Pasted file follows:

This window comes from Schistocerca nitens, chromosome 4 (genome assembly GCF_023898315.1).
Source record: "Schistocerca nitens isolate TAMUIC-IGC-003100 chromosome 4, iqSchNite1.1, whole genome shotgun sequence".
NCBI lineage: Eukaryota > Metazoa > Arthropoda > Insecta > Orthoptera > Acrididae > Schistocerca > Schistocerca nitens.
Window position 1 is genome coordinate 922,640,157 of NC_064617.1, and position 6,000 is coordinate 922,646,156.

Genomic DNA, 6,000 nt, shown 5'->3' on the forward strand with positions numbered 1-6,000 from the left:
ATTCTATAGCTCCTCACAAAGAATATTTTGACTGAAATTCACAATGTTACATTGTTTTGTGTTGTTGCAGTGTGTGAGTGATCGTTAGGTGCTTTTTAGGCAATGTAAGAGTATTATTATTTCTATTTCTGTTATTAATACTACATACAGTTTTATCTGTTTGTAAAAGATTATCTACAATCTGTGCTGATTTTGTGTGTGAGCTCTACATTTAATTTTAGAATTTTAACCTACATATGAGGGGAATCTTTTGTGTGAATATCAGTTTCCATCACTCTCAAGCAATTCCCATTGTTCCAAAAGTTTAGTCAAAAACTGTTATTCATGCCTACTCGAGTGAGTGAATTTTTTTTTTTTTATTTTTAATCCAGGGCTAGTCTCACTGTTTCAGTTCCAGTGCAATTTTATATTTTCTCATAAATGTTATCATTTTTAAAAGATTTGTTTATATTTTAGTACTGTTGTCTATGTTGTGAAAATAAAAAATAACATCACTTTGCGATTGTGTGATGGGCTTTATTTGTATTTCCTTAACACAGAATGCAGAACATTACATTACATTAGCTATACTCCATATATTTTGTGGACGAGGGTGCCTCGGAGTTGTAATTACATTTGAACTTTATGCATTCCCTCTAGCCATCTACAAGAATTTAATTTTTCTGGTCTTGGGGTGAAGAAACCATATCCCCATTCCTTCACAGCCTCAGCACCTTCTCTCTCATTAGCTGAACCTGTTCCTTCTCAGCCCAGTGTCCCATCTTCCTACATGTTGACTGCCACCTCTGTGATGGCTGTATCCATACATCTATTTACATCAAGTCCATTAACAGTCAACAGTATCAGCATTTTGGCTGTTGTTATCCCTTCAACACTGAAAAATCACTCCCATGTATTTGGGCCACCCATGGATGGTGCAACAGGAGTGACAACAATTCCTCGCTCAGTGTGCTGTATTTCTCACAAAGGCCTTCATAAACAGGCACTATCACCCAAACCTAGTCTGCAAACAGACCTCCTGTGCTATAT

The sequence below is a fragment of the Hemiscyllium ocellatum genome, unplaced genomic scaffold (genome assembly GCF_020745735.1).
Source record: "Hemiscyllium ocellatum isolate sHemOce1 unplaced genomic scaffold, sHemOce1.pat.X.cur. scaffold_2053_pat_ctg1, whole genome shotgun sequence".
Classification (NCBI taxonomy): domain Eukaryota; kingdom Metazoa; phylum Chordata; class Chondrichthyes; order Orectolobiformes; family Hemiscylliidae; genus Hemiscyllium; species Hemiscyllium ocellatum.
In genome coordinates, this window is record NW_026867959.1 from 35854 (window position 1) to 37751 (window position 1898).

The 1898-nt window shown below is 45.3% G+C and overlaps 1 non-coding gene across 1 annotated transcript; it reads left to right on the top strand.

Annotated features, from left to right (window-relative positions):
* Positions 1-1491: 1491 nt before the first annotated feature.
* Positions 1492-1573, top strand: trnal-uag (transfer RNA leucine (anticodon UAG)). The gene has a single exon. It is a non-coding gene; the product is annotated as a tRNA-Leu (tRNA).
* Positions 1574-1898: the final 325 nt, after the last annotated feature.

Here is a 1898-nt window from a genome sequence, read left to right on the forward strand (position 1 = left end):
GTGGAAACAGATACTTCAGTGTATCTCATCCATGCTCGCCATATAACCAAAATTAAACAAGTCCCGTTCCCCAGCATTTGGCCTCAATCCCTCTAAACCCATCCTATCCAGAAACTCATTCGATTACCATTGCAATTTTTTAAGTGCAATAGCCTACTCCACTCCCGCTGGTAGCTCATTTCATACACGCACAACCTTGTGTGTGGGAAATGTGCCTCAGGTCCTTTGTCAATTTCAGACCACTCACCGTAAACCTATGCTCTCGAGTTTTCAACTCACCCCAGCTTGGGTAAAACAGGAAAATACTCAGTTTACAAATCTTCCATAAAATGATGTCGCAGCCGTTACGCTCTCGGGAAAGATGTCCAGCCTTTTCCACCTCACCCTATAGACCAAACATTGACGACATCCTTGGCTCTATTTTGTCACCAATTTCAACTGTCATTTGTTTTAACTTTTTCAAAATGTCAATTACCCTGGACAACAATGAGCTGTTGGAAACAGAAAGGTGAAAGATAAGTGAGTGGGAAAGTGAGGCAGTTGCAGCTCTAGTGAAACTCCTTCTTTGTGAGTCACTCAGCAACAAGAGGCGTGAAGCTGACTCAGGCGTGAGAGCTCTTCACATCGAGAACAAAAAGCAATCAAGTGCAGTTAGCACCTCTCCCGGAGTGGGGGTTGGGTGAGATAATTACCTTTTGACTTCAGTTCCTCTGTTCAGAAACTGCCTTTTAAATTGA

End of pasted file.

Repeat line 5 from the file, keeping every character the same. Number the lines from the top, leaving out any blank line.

Genomic DNA, 6,000 nt, shown 5'->3' on the forward strand with positions numbered 1-6,000 from the left: